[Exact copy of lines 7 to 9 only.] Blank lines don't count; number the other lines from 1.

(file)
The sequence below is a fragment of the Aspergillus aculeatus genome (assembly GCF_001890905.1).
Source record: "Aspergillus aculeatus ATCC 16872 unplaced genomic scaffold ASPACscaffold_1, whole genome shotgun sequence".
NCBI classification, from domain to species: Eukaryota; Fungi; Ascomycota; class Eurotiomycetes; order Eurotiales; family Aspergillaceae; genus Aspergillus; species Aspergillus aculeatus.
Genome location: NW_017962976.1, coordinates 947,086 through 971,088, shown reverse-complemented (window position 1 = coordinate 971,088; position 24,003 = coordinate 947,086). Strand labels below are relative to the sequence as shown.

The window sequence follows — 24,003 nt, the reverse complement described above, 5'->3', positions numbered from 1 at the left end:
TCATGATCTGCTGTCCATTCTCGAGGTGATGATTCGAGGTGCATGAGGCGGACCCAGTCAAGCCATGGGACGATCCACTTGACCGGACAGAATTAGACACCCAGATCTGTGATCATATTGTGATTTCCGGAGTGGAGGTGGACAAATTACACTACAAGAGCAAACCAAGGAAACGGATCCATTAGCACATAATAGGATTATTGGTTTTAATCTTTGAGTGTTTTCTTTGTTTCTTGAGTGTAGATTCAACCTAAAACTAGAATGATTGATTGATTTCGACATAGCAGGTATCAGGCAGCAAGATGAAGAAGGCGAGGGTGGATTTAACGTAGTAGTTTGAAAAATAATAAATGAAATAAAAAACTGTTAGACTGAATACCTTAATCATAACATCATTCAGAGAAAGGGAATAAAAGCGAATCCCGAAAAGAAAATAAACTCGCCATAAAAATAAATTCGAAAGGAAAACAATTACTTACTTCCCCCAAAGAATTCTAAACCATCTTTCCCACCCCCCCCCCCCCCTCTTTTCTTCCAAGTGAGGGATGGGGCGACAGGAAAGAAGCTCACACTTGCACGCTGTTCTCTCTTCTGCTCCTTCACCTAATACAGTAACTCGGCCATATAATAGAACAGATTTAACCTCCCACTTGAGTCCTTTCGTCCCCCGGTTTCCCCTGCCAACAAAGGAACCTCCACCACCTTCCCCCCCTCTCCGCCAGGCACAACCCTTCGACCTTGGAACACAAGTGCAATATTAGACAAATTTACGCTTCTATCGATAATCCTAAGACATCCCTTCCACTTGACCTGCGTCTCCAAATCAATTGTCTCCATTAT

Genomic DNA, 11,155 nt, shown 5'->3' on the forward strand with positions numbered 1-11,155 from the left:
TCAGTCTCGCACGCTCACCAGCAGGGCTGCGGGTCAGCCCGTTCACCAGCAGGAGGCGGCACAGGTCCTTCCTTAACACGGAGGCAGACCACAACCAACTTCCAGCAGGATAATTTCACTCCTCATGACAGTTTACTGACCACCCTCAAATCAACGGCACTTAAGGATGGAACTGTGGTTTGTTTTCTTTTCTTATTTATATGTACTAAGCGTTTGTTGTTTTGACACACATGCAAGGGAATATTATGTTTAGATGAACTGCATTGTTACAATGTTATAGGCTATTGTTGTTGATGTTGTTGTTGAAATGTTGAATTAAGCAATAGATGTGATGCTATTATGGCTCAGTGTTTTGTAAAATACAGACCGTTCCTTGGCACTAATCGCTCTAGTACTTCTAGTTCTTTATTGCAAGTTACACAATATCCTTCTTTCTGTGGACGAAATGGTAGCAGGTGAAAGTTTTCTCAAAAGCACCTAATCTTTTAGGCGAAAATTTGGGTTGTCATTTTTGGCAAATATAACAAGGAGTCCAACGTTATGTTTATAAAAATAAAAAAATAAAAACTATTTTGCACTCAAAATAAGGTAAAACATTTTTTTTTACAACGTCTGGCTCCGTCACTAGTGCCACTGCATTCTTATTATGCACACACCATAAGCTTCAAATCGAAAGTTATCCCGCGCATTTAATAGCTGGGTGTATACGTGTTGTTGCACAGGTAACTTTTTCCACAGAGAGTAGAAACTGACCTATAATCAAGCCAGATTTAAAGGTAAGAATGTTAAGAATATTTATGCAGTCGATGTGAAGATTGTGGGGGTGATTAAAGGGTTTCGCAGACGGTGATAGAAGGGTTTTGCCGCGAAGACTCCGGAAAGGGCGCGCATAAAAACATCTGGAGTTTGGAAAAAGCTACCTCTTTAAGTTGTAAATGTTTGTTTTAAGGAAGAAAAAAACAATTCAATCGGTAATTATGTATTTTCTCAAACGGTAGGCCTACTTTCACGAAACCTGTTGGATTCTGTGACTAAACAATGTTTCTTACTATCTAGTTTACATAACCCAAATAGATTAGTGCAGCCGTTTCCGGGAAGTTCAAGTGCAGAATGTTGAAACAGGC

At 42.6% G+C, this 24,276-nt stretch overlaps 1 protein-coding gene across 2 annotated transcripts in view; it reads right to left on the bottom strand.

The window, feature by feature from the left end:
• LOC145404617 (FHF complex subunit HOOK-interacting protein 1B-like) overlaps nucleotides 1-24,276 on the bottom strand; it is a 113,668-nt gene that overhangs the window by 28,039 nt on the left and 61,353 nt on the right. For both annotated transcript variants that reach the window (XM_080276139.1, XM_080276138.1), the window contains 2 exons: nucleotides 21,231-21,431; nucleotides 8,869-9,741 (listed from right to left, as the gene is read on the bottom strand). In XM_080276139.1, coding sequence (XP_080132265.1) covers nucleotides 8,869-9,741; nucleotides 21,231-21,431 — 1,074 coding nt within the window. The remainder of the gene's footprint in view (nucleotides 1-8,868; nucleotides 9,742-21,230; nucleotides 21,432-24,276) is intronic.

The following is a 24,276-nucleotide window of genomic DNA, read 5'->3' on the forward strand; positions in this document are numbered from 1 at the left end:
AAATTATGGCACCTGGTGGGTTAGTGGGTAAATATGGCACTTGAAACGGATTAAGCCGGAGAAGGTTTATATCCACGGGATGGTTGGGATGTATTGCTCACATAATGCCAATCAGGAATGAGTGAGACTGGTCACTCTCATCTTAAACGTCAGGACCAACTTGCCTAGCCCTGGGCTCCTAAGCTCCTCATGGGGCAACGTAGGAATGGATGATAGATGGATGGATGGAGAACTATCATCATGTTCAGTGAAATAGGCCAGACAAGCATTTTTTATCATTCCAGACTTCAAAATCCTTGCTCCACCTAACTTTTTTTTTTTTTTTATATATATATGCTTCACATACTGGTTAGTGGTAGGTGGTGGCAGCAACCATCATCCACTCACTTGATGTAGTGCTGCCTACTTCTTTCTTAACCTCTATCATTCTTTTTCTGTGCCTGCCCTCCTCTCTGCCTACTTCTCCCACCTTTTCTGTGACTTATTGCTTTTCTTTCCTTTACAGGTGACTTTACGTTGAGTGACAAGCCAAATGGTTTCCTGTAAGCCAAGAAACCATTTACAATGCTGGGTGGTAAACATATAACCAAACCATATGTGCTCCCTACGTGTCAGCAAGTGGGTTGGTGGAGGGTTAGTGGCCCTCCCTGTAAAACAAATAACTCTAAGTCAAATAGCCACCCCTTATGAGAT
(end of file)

Genomic DNA, 11,155 nt, shown 5'->3' on the forward strand with positions numbered 1-11,155 from the left:
TCAGTCTCGCACGCTCACCAGCAGGGCTGCGGGTCAGCCCGTTCACCAGCAGGAGGCGGCACAGGTCCTTCCTTAACACGGAGGCAGACCACAACCAACTTCCAGCAGGATAATTTCACTCCTCATGACAGTTTACTGACCACCCTCAAATCAACGGCACTTAAGGATGGAACTGTGGTTTGTTTTCTTTTCTTATTTATATGTACTAAGCGTTTGTTGTTTTGACACACATGCAAGGGAATATTATGTTTAGATGAACTGCATTGTTACAATGTTATAGGCTATTGTTGTTGATGTTGTTGTTGAAATGTTGAATTAAGCAATAGATGTGATGCTATTATGGCTCAGTGTTTTGTAAAATACAGACCGTTCCTTGGCACTAATCGCTCTAGTACTTCTAGTTCTTTATTGCAAGTTACACAATATCCTTCTTTCTGTGGACGAAATGGTAGCAGGTGAAAGTTTTCTCAAAAGCACCTAATCTTTTAGGCGAAAATTTGGGTTGTCATTTTTGGCAAATATAACAAGGAGTCCAACGTTATGTTTATAAAAATAAAAAAATAAAAACTATTTTGCACTCAAAATAAGGTAAAACATTTTTTTTTACAACGTCTGGCTCCGTCACTAGTGCCACTGCATTCTTATTATGCACACACCATAAGCTTCAAATCGAAAGTTATCCCGCGCATTTAATAGCTGGGTGTATACGTGTTGTTGCACAGGTAACTTTTTCCACAGAGAGTAGAAACTGACCTATAATCAAGCCAGATTTAAAGGTAAGAATGTTAAGAATATTTATGCAGTCGATGTGAAGATTGTGGGGGTGATTAAAGGGTTTCGCAGACGGTGATAGAAGGGTTTTGCCGCGAAGACTCCGGAAAGGGCGCGCATAAAAACATCTGGAGTTTGGAAAAAGCTACCTCTTTAAGTTGTAAATGTTTGTTTTAAGGAAGAAAAAAACAATTCAATCGGTAATTATGTATTTTCTCAAACGGTAGGCCTACTTTCACGAAACCTGTTGGATTCTGTGACTAAACAATGTTTCTTACTATCTAGTTTACATAACCCAAATAGATTAGTGCAGCCGTTTCCGGGAAGTTCAAGTGCAGAATGTTGAAACAGGC

At 42.6% G+C, this 24,276-nt stretch overlaps 1 protein-coding gene across 2 annotated transcripts in view; it reads right to left on the bottom strand.